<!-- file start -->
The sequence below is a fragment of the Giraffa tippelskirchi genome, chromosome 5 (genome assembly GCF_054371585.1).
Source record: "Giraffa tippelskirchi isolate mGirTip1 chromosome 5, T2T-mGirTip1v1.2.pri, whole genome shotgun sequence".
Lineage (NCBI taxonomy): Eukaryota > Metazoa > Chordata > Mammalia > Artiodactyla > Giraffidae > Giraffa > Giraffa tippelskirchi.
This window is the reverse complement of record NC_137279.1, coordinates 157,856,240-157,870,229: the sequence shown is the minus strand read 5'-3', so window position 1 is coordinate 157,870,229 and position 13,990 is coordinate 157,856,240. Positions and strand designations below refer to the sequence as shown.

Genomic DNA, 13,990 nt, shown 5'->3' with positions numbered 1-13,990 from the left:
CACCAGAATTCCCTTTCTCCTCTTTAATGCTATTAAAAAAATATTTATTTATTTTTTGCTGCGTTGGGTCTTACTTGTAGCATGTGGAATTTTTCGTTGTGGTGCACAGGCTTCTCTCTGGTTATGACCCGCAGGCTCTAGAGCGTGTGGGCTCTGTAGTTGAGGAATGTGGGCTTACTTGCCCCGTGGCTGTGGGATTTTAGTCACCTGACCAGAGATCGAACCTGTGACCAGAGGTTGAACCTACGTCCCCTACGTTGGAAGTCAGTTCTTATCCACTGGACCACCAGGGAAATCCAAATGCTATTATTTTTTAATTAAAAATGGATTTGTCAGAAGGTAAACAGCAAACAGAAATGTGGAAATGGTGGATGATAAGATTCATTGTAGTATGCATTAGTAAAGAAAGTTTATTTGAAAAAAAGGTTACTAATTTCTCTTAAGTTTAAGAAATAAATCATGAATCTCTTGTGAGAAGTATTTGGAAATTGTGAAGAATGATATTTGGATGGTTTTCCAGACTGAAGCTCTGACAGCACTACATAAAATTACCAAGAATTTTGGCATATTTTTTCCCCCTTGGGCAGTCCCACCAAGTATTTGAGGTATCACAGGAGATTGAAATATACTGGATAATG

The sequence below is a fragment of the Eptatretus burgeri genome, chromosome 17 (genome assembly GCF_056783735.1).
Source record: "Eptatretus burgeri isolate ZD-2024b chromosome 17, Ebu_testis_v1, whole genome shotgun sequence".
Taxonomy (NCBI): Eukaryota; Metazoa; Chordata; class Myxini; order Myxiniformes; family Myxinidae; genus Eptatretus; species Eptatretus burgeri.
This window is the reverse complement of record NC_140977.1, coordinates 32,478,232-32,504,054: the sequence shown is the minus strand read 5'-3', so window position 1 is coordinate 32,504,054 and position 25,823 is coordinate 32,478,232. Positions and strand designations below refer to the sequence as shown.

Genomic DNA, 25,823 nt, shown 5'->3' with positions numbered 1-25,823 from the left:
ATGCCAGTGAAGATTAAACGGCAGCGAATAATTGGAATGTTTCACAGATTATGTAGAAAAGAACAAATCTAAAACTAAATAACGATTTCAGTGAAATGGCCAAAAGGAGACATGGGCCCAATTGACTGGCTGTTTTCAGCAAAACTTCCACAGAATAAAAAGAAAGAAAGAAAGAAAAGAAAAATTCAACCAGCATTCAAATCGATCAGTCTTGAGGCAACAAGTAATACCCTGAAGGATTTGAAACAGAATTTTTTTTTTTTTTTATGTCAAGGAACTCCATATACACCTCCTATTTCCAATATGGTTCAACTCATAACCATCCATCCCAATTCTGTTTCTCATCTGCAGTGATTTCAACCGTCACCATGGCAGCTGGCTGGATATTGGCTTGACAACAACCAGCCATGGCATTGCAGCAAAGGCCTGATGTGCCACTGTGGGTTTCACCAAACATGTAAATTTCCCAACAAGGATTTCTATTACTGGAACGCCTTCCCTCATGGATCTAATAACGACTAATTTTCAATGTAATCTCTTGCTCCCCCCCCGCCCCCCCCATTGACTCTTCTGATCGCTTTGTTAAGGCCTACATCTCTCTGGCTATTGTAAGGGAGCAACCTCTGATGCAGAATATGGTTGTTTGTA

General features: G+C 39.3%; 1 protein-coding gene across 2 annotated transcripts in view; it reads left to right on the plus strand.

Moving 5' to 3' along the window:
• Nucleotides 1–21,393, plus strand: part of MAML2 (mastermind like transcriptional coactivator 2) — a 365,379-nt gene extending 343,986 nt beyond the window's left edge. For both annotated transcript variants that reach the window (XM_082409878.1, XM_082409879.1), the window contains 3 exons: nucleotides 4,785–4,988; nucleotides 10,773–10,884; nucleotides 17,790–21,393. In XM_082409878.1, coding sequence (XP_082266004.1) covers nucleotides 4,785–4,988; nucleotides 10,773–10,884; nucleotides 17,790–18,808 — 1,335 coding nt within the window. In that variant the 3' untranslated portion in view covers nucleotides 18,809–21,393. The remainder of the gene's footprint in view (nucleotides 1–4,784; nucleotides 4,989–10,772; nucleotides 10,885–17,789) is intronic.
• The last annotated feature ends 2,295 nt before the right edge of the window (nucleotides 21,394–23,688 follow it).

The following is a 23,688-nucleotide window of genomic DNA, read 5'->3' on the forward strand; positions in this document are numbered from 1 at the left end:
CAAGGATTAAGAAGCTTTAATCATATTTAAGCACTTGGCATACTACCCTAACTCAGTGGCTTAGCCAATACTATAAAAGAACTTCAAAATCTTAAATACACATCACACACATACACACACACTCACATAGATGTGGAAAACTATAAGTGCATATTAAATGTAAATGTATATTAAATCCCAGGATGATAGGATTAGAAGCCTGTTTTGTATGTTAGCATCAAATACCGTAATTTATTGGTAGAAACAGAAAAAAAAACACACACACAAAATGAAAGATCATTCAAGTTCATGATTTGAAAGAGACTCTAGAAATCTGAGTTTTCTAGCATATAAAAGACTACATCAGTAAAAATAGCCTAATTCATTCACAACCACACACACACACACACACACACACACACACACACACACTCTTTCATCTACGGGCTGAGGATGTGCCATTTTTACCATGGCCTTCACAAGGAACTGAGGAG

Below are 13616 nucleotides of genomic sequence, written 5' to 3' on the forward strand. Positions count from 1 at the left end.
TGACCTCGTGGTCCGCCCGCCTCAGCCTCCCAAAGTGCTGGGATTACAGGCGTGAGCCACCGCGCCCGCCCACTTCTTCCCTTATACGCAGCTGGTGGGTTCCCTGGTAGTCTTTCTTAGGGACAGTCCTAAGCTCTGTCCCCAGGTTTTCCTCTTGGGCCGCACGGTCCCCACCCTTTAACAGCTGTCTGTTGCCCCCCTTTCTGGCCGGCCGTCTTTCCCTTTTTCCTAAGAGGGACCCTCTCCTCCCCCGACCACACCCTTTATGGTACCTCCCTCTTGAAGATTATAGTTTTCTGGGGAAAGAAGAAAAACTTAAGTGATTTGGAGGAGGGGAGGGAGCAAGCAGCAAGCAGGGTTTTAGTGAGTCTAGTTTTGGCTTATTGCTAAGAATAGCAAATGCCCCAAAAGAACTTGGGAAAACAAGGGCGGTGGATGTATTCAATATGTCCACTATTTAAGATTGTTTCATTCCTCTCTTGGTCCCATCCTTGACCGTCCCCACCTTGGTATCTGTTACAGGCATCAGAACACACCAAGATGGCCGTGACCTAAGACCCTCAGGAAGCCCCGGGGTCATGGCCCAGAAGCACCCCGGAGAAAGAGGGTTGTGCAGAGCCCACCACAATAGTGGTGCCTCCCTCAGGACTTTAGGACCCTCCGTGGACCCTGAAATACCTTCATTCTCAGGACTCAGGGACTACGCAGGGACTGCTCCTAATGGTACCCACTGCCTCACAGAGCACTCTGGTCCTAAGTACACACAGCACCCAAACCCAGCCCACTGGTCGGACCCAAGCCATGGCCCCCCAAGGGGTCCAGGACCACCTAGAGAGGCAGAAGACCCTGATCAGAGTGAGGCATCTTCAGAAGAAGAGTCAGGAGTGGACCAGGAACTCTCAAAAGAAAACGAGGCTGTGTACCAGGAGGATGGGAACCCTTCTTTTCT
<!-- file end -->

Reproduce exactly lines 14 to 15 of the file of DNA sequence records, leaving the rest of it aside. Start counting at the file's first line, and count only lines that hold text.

Moving 5' to 3' along the window:
• Nucleotides 1–21,393, plus strand: part of MAML2 (mastermind like transcriptional coactivator 2) — a 365,379-nt gene extending 343,986 nt beyond the window's left edge. For both annotated transcript variants that reach the window (XM_082409878.1, XM_082409879.1), the window contains 3 exons: nucleotides 4,785–4,988; nucleotides 10,773–10,884; nucleotides 17,790–21,393. In XM_082409878.1, coding sequence (XP_082266004.1) covers nucleotides 4,785–4,988; nucleotides 10,773–10,884; nucleotides 17,790–18,808 — 1,335 coding nt within the window. In that variant the 3' untranslated portion in view covers nucleotides 18,809–21,393. The remainder of the gene's footprint in view (nucleotides 1–4,784; nucleotides 4,989–10,772; nucleotides 10,885–17,789) is intronic.